We look for the best developer resources, design resources, links, videos, frameworks, hacks, icons and inspirational articles for entrepreneurs. We’re also big fans of new mobile apps, themes, PSDs, tech events and technology products builders find useful. Entrepreneurs can up vote their favorite resource after logging in and creating a profile. If you prefer to receive a daily recap of resources in your email inbox from BUILDBox you can subscribe to the newsletter. BUILDBox was inspired by Hackernews and we like to think of it as “ProductHunt meets Launch Ticker” for Technology Entrepreneurs who love to build.

BUILDBox is built using the MeteorJS , a complete open source platform for building web and mobile apps in pure JavaScript. Along with using the Telescope community framework, hacked with with Bootstrap and designed by Wayne Sutton.

As our goal is to find the best building resources daily! We know we can’t do it alone, therefore we’re asking fellow entrepreneurs and developers to sign up and submit resources they find useful. Popular Resources will be approved. You can also suggest a link by sending us a tweet @buildboxapp.

Another goal for BUILDBox is to connect companies that are looking for amazing talent. If you’re hiring we would love to feature your job listing on our Jobs page.  Email us at for more information on how to list your position. If you’re looking for work fill out our form here and we’ll do our best to connect you with a company in our network.

We’re looking forward to helping more developers and entrepreneurs build world changing solutions with BUILDBox.

Just in case if you were wondering what does BUILDBOx stands for. BUILDBox stands for, BUILDING resources in your email inbox.  Be sure to visit the about page to learn more.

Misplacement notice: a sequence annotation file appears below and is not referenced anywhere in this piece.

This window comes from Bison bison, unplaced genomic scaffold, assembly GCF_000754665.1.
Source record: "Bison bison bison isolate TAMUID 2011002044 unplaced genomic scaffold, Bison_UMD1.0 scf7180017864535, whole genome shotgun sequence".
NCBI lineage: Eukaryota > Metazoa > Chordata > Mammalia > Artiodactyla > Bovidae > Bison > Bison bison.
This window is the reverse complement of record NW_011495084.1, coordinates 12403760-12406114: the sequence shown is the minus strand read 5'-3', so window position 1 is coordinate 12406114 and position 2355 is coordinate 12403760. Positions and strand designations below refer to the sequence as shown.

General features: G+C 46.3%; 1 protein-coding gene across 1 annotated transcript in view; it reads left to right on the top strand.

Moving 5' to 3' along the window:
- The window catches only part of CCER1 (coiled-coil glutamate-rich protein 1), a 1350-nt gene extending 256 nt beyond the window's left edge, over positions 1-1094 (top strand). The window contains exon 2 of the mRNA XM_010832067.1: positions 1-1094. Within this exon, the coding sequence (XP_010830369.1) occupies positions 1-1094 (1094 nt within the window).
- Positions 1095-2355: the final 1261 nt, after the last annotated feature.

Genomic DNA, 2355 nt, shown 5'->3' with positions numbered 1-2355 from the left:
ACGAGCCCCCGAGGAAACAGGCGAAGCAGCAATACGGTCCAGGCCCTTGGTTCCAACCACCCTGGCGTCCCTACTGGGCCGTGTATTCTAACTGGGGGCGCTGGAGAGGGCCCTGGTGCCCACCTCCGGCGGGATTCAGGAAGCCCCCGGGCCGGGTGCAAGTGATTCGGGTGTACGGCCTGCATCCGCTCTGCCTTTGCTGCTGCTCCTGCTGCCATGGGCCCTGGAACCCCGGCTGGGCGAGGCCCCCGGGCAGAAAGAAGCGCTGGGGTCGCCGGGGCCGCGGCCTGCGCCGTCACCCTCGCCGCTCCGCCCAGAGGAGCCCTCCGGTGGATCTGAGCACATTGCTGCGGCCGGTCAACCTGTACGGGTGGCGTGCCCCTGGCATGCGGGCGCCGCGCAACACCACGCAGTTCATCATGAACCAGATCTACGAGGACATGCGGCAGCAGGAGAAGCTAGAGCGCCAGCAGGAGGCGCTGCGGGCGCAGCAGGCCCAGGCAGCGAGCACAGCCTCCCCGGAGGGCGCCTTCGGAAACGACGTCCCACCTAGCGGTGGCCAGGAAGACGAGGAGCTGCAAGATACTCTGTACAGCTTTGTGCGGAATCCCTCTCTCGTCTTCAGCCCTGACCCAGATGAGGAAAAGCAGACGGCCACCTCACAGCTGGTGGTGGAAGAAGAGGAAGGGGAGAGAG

Below are some screenshots of BUILDBox.



buildbox submit


Also BUILDBox works great on mobile devices!

Photo Oct 29, 11 05 30 AM buidlbox mobile

OB-VI126_Sutton_C_20121112110313 Originally posted on the Wall Street Journal, Wayne Sutton: 3 Factors to Keep Emotionally Balanced As a Founder

Startup life is fun, it’s cool, it can be fulfilling, and impactful. Who doesn’t want to build the next WhatsApp or Instagram and have millions of people across the world using their product. Startup life has always been branded as hard and exciting. Founders follow the cult-like traditions of all-nighters to launch their product or practice their pitch to raise venture capital. Almost every part of a founder’s journey can be an emotional roller coaster. Part of the ride can be a small turn or a slow steady climb to an immediate drop or a complete 360 degree loop. The emotional ride from finding a technical co-founder, trying to get press, connecting with an investor, or pitch meeting after pitch meeting…you get the picture.

Throughout my journey of raising capital, building a team, managing personal relationships and at one point failing at each at the same time, three key factors have played a role in overcoming the emotional challenges. The gym, professional mentors and remembering the “why” kept me balanced.

The gym became my sanctuary, a place where I could go and block out everything in the world and focus on one thing…me. The gym allowed me to manage my physical health and emotional health as a way to release stress, manage depression and anxiety. With time being a major factor for many founders, going to the gym may seem like a huge loss in getting work done. Being a “night owl” I would workout late five out of seven days. My suggestion for founders is at least 30 minutes of working out at least four times a week. Always consult with your doctor before working out. If a gym may be too much for you, I suggest starting with an early morning one-mile walk/run or try the 7min workout.